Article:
Edgar Luther Nelson died in 1969 less than a week before his 86th birthday. In all those many years, he never lived more than 2 1/2 miles from the small town of Humboldt in Gibson County, western Tennessee. His was the fourth generation in west Tennessee; his grandfather and father had made only a small move from the adjacent Madison County to Gibson sometime after the Civil War. The western migration for this part of the Nelson family was clearly over after his great-grandfather John arrived in the early 1820s.
Edgar grew up amidst tragedy and the memory of tragedy in his immediate family. He had three brothers, but all died young: Henry as an infant and Benjamin as a 2-year old before Edgar was born, and then his elder brother Edwin at the age of 20 when Edgar was only 9. This sad event was followed only 2 years later by the death of his father, leaving just his mother and himself. His mother, Mary Ann (Barnett) Nelson, had lost her own father during the Civil War when she was only 15; hers was a life with too much grief.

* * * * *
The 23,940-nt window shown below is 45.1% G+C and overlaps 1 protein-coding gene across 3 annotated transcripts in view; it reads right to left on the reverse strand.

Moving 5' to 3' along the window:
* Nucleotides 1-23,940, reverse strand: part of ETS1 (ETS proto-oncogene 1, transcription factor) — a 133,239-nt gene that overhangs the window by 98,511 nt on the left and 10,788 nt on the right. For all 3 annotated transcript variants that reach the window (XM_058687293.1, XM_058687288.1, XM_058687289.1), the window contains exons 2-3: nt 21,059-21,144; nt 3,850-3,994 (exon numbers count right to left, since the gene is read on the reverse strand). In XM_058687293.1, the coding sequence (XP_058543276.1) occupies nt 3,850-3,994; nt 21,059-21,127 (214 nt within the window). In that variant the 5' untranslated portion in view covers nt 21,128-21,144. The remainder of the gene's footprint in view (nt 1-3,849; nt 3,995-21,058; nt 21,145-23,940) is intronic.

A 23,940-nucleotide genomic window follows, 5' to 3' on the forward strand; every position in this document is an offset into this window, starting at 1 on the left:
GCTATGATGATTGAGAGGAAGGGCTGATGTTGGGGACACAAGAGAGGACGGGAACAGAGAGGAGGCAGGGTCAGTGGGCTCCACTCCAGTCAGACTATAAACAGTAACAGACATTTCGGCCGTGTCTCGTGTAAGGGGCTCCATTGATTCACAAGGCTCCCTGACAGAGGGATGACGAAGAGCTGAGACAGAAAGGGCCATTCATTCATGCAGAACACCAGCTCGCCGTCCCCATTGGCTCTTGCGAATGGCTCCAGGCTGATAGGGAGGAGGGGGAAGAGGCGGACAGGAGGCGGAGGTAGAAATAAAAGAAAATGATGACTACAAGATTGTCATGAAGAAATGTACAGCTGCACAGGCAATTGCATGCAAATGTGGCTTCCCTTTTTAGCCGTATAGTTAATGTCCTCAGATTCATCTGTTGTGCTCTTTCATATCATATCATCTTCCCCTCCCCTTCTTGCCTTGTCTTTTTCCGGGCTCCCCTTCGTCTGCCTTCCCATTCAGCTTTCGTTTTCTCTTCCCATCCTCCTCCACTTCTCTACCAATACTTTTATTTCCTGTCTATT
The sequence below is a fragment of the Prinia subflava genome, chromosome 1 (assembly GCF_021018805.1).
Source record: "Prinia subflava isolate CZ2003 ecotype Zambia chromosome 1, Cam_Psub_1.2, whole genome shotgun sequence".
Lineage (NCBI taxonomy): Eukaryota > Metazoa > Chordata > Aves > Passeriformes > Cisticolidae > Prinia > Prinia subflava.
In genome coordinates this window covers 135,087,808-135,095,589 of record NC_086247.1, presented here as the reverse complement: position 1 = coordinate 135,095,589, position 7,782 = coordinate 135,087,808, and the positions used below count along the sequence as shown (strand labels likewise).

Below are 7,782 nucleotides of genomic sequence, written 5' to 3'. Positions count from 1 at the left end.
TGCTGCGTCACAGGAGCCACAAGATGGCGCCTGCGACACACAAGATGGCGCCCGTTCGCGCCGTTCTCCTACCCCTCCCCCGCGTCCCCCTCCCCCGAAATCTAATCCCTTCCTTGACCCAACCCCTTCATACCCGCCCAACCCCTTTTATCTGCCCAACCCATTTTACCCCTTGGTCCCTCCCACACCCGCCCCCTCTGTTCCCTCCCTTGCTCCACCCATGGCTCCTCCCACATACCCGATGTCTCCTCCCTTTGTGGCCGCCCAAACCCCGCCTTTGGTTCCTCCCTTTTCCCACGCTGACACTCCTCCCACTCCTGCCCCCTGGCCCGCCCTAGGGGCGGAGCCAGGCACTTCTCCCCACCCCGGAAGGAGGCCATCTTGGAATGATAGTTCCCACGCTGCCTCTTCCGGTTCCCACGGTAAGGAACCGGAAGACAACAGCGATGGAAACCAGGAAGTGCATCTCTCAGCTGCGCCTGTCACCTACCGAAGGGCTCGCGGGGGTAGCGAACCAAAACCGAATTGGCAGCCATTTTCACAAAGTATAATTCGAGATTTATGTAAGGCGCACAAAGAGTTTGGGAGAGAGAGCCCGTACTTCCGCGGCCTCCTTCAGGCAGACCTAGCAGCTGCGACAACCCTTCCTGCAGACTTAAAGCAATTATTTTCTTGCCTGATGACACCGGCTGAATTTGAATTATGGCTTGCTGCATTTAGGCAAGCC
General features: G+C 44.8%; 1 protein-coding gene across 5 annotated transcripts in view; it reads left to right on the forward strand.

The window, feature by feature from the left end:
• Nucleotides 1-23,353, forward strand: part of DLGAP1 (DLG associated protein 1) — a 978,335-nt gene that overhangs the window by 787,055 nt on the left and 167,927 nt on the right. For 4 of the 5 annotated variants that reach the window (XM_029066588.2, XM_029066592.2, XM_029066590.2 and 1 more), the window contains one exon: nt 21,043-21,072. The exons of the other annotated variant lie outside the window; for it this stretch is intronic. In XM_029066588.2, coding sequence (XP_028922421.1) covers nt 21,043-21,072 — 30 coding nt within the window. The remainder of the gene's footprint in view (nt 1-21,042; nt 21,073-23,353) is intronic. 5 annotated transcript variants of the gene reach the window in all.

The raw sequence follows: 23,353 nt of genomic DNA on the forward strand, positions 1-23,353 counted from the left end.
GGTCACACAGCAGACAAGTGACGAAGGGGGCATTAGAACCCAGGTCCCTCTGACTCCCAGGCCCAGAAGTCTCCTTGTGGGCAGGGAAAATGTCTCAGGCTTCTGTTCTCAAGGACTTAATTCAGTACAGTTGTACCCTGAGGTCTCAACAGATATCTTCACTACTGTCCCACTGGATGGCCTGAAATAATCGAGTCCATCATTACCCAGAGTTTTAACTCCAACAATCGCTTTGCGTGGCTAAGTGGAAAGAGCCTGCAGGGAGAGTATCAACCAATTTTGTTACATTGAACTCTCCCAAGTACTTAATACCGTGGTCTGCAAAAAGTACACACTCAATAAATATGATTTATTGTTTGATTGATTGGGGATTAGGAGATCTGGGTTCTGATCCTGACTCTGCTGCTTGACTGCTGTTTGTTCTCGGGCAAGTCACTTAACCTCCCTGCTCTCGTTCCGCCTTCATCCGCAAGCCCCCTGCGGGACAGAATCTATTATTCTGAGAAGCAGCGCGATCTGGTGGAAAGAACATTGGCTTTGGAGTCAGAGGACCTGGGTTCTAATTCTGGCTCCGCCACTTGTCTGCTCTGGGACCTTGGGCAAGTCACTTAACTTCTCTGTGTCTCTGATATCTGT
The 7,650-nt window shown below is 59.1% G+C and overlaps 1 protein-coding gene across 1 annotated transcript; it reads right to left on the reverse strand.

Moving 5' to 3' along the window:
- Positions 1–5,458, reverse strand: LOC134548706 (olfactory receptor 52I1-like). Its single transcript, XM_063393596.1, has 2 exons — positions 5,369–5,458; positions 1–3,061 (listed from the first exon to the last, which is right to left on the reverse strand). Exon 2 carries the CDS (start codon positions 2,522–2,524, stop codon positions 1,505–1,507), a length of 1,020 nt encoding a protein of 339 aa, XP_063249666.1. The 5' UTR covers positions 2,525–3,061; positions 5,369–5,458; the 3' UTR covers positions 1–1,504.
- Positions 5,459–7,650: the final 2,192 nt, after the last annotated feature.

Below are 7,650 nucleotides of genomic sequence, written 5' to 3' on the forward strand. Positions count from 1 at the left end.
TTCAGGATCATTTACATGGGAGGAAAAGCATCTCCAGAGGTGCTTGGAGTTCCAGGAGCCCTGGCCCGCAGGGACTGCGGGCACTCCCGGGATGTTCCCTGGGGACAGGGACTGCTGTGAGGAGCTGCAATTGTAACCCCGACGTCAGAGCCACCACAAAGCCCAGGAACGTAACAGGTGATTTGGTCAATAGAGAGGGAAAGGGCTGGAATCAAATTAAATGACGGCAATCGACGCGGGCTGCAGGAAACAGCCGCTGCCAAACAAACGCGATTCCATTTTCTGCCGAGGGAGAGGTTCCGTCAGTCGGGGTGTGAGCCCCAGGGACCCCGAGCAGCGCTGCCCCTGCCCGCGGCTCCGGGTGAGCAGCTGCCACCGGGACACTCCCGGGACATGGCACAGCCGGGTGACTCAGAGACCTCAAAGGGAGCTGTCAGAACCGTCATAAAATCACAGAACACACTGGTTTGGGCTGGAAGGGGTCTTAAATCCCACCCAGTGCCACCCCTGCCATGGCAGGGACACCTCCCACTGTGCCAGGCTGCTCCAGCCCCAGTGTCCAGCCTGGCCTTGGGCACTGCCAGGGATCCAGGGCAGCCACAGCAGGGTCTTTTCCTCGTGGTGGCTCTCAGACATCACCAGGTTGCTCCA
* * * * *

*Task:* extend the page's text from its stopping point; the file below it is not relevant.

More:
Like his contemporary Charles Paysinger in another part of the family tree, Edgar’s life reflected the changing American economy. While his father and grandfathers were farmers, Edgar engaged in a variety of other occupations. Starting out as a store clerk, he eventually came to operate his own business selling agricultural supplies and equipment, while also dealing in real estate and participating in management of a local bank. The modern industrial economy was reducing the need for farm labor while at the same time providing many other options for earning income.
The town of Humboldt reached the centennial of its founding in 1966, and at 83 years of age Edgar was one of the few people still living in the community who had seen virtually the entirety of the town’s history. As a result, he was sought out for interviews by those curious to know what life was like back in the “good old days” – although he apparently was quick to tell his interviewers that those days were not so “good” and that he preferred the “good days of the present era.” Perhaps that is not a surprise given how much sorrow accompanied his early life. Whether the days were good or not, his recollections are still of interest to those who want to know something of his life and the place he lived. Two such articles are attached below.